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Lego signs WWF climate pact, aims to go 100% renewables by 2050

World’s most valuable top firm says it will cut energy use 10% by 2016, and explore recycling options

Lego's new smaller boxes have reduced its packaging CO2 footprint by 10% (Pic: LEGO)

Lego’s new smaller boxes have reduced its packaging CO2 footprint by 10% (Pic: Lego)

By Nilima Choudhury

The world’s most valuable toy company Lego says it aims to source all of its energy from renewables by 2050.

In the short term it plans to cut 10% per cent the energy used to manufacture one tonne of Lego pieces, and also produce more renewable energy than it uses in its facilities.

The Danish company, worth $5.3 billion, announced today it has signed WWF’s Climate Savers partnership, promising to improve performance on a range of environmental priorities.

“We have experienced strong growth for eight consecutive years and, as we grow, we are becoming increasingly aware of the impact we leave on the planet. Partnering with WWF is an important step in our efforts to get the best out of our sustainability initiatives,” said Lego CEO, Jørgen Vig Knudstorp.

Lego also plans to explore how it can use fewer materials, keeping the recyclability high and using renewable or recycled materials. This year the company introduced smaller boxes, which it says reduced its packaging carbon footprint by 10%.

Gitte Seeberg, CEO of WWF Denmark said Climate Savers member companies have cut their CO² emissions by more than 100 million tonnes since 1999. This is about twice the current yearly CO² emissions of Denmark.

“Rapid climate change is the largest threat against nature and human society worldwide. This is a key focus for WWF globally. Working with companies, such as the Lego Group, which shares our concern, is essential to be able to achieve our vision of 100% renewable energy by 2050,” said Seeberg.

Supply chains

Just one tenth of the total carbon emissions related to Lego products originates from processes taking place at LEGO factories during production of LEGO bricks and sets.

The rest of the emissions stem from supply chain activities, prompting the toy manufacturer to include a greater focus on collaborating with suppliers to reduce its CO2 impact.

Robbert Stecher, senior vice president of corporate affairs at the Lego Group said: “If we are able to inspire and enable our supply chain to also achieve a reduction in their production at a similar level, the total emissions would be reduced by 100,000 tonnes. Such a reduction would be equivalent to taking approximately 28,000 cars off the streets.”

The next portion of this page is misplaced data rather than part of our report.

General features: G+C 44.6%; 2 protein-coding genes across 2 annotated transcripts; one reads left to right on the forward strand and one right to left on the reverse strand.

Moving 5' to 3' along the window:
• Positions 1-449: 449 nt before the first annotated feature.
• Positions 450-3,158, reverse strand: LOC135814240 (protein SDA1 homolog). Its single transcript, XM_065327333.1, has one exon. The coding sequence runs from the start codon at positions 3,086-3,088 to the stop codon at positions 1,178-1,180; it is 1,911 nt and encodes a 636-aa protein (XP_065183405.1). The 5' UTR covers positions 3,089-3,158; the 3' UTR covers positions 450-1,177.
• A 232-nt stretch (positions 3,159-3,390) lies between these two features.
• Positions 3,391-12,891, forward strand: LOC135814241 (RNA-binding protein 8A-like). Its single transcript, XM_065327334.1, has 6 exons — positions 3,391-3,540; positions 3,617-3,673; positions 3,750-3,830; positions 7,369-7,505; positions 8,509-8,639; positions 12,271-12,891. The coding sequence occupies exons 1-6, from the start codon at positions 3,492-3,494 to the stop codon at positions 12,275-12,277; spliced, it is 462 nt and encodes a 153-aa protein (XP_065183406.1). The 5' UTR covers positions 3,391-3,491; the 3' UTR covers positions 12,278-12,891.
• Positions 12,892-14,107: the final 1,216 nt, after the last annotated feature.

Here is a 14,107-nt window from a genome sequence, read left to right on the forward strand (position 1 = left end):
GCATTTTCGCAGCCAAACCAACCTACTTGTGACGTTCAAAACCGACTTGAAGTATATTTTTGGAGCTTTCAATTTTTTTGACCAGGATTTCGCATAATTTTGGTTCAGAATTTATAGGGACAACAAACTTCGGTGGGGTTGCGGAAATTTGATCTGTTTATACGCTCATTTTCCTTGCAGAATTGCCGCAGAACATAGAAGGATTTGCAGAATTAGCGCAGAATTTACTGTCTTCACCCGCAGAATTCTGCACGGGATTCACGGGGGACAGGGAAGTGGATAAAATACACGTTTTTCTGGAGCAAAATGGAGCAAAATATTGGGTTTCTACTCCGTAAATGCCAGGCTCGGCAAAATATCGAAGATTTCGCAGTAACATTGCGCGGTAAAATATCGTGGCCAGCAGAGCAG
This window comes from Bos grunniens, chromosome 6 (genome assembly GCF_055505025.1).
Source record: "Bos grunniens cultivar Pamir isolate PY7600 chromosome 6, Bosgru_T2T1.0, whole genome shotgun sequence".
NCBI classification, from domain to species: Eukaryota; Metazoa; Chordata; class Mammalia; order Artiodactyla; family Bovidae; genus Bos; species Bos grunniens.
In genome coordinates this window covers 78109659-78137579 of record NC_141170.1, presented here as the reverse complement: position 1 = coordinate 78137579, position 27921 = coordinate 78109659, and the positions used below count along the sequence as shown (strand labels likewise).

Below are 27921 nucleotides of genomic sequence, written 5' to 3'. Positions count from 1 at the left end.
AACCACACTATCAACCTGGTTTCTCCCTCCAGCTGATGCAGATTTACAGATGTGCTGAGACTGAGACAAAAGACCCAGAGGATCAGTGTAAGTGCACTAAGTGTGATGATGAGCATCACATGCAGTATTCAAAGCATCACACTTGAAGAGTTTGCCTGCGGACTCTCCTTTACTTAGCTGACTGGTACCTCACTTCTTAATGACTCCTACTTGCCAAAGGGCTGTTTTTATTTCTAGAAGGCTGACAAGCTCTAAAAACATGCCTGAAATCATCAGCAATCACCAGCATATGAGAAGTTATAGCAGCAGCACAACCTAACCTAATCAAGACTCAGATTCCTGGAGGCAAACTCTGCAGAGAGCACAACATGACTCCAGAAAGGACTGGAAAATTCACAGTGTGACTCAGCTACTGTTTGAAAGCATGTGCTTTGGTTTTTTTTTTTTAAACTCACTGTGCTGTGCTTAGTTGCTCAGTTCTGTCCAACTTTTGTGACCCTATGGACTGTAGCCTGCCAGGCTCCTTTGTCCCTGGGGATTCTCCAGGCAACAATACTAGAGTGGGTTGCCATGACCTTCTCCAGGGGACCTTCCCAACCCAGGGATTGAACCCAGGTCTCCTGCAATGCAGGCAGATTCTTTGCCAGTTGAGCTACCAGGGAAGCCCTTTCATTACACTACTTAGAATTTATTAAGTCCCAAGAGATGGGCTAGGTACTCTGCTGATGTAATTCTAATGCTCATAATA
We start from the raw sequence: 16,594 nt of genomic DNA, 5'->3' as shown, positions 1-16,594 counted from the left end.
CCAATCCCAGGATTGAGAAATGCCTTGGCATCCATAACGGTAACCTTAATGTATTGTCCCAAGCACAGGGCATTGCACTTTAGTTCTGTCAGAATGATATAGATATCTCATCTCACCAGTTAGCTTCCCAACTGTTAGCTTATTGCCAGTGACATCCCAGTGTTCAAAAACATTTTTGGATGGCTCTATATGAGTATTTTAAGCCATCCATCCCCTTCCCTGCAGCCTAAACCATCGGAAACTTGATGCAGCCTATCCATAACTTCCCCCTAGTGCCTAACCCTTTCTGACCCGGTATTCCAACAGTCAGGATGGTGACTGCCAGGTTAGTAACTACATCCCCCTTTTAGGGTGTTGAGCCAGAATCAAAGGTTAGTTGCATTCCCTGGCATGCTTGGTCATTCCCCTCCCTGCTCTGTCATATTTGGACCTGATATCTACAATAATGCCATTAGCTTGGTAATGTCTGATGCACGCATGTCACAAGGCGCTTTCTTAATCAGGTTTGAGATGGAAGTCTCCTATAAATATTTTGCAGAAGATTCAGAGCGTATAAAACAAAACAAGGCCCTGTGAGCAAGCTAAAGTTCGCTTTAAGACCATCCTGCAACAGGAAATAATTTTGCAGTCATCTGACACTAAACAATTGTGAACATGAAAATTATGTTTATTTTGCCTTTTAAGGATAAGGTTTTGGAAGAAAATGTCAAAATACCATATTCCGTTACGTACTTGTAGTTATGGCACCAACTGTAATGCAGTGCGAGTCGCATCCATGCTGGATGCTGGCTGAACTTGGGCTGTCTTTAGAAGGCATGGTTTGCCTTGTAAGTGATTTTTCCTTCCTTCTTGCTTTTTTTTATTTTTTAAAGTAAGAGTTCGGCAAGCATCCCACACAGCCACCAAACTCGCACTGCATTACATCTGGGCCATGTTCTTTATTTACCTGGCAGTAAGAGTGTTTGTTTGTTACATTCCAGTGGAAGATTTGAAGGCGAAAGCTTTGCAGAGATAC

For a number of years the Lego Group and WWF have had a dialogue on a range of sustainability topics such as sourcing sustainable packaging materials through the Forest Stewardship Council and partnering on the launch of the WindMade initiative.

Lego is also on track to commission an offshore wind farm in Germany where the production of energy from its part of the project will equal the energy consumption of approximately 100,000 residential homes.

Branching out

More than 10 years ago, WWF created the Climate Savers Programme, to mobilise leading multinational companies to cut their CO2 emissions in absolute terms and lead on the issue of climate change. Over the decade more than 20 world-known companies have shown that it’s possible to reduce their carbon footprint while growing both their business and shareholder value.

To be included, companies in the Climate Savers Programme agree to reduce their CO2 emissions in accordance with an individual reduction target defined by WWF, the company and independent technical experts.

Alongside Lego is pharmaceuticals company Johnson & Johnson which is the second largest corporate user of on-site solar energy in the US and through the programme by 2006 managed to reduce emissions to 16.8% below 1990 levels, despite more than tripling revenue over the same period.

Electric company Sony lowered emissions to approximately 1,620,000 tons in 2009 which equates to a 27% reduction compared to fiscal year 2000.

Nike created a CO2 model through the programme that calculates the emissions for every leg of all international shipments of its products, and the company is working to identify ways to reduce emissions from sea freight.

VIDEO: Climate change explained using Lego bricks

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